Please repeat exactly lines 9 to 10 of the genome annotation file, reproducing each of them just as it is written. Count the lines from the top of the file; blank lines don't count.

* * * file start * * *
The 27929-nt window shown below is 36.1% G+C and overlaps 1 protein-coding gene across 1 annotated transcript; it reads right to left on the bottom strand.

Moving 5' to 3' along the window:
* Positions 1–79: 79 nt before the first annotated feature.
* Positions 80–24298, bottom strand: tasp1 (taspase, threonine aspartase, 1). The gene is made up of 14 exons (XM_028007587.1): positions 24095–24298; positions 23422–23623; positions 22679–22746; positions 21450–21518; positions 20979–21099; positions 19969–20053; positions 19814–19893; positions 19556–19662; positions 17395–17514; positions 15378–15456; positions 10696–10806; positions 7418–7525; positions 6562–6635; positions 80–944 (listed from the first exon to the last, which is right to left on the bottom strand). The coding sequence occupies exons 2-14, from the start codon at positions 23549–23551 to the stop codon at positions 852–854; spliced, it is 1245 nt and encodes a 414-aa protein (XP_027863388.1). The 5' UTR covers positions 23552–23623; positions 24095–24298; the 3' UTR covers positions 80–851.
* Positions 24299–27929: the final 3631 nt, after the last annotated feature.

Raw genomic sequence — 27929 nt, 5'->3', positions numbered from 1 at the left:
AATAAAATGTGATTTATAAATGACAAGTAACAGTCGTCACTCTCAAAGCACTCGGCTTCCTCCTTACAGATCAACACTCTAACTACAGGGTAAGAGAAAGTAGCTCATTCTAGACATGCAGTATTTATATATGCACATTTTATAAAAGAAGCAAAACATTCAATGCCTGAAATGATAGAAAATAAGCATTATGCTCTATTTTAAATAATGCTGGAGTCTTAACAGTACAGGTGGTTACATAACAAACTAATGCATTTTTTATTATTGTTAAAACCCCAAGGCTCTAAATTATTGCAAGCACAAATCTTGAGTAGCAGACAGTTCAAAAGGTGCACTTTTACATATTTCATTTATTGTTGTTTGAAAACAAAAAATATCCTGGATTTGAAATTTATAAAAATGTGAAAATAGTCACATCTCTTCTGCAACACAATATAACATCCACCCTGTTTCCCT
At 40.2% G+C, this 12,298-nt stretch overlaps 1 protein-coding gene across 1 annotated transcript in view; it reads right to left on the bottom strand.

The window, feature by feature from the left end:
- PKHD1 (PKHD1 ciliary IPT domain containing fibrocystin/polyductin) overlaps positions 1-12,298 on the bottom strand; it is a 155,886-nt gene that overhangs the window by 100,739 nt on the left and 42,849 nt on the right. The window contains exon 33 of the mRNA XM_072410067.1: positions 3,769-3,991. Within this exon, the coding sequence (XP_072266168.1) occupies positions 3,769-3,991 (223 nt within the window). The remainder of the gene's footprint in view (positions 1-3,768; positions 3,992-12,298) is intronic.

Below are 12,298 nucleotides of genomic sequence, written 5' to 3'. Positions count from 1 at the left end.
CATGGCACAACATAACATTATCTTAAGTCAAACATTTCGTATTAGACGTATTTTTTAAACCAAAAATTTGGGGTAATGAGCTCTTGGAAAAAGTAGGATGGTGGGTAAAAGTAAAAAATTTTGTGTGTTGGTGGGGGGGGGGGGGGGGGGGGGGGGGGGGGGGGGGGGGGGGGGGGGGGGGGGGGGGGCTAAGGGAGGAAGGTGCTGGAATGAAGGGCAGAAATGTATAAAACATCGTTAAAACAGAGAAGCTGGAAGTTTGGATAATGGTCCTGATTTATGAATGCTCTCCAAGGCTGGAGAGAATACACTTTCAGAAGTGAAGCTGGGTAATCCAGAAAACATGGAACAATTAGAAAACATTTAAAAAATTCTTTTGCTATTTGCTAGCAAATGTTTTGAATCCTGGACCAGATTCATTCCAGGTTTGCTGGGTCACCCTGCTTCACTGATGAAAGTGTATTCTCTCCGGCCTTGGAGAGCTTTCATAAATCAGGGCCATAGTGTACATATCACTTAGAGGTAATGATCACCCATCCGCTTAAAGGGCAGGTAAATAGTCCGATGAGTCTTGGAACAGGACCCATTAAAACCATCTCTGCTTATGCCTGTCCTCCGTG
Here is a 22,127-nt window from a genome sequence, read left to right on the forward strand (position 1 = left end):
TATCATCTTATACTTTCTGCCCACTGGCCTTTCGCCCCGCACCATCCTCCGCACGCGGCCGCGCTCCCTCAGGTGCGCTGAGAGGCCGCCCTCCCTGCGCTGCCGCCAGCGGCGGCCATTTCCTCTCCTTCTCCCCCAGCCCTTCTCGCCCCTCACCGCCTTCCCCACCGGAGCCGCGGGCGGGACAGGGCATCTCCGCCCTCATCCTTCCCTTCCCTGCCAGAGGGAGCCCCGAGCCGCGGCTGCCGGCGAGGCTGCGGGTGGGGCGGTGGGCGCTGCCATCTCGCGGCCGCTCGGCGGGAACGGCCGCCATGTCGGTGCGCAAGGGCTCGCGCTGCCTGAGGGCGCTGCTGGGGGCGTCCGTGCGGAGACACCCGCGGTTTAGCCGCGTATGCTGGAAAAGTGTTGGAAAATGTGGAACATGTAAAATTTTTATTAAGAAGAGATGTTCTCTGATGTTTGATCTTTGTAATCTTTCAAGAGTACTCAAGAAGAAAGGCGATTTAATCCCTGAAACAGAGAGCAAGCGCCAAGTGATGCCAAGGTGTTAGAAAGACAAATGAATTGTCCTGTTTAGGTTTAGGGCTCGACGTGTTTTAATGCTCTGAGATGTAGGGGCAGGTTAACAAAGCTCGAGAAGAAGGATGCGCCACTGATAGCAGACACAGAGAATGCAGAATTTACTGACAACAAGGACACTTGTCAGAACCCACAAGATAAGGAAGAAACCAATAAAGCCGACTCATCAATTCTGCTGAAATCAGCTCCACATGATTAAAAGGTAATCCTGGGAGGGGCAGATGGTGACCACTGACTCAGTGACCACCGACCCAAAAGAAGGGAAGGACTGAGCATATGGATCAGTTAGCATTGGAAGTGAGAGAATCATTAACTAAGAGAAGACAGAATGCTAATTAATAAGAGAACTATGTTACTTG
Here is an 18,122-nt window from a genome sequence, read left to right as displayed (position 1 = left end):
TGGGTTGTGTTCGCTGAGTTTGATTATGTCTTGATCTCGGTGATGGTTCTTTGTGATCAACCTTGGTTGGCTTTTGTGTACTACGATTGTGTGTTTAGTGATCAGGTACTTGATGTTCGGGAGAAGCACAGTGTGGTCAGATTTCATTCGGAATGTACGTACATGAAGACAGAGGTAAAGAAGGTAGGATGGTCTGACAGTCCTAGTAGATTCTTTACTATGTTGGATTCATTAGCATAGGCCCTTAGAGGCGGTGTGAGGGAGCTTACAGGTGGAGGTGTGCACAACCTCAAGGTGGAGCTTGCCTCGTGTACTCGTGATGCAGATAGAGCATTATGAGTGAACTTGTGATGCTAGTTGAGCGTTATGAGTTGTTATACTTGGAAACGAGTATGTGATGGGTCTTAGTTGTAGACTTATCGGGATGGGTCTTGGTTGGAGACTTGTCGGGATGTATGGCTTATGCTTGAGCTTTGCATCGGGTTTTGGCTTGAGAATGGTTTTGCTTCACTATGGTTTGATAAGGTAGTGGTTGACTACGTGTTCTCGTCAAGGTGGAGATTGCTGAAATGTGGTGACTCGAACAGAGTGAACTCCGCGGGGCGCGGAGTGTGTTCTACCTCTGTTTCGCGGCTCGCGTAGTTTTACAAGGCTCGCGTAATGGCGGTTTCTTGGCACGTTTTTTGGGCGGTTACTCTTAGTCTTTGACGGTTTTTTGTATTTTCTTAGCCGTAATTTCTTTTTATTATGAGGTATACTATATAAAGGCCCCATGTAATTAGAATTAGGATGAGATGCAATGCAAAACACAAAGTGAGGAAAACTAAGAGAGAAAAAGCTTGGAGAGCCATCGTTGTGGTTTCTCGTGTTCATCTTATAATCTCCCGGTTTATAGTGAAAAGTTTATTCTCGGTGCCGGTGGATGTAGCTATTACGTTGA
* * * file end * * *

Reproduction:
The window, feature by feature from the left end:
- PKHD1 (PKHD1 ciliary IPT domain containing fibrocystin/polyductin) overlaps positions 1-12,298 on the bottom strand; it is a 155,886-nt gene that overhangs the window by 100,739 nt on the left and 42,849 nt on the right. The window contains exon 33 of the mRNA XM_072410067.1: positions 3,769-3,991. Within this exon, the coding sequence (XP_072266168.1) occupies positions 3,769-3,991 (223 nt within the window). The remainder of the gene's footprint in view (positions 1-3,768; positions 3,992-12,298) is intronic.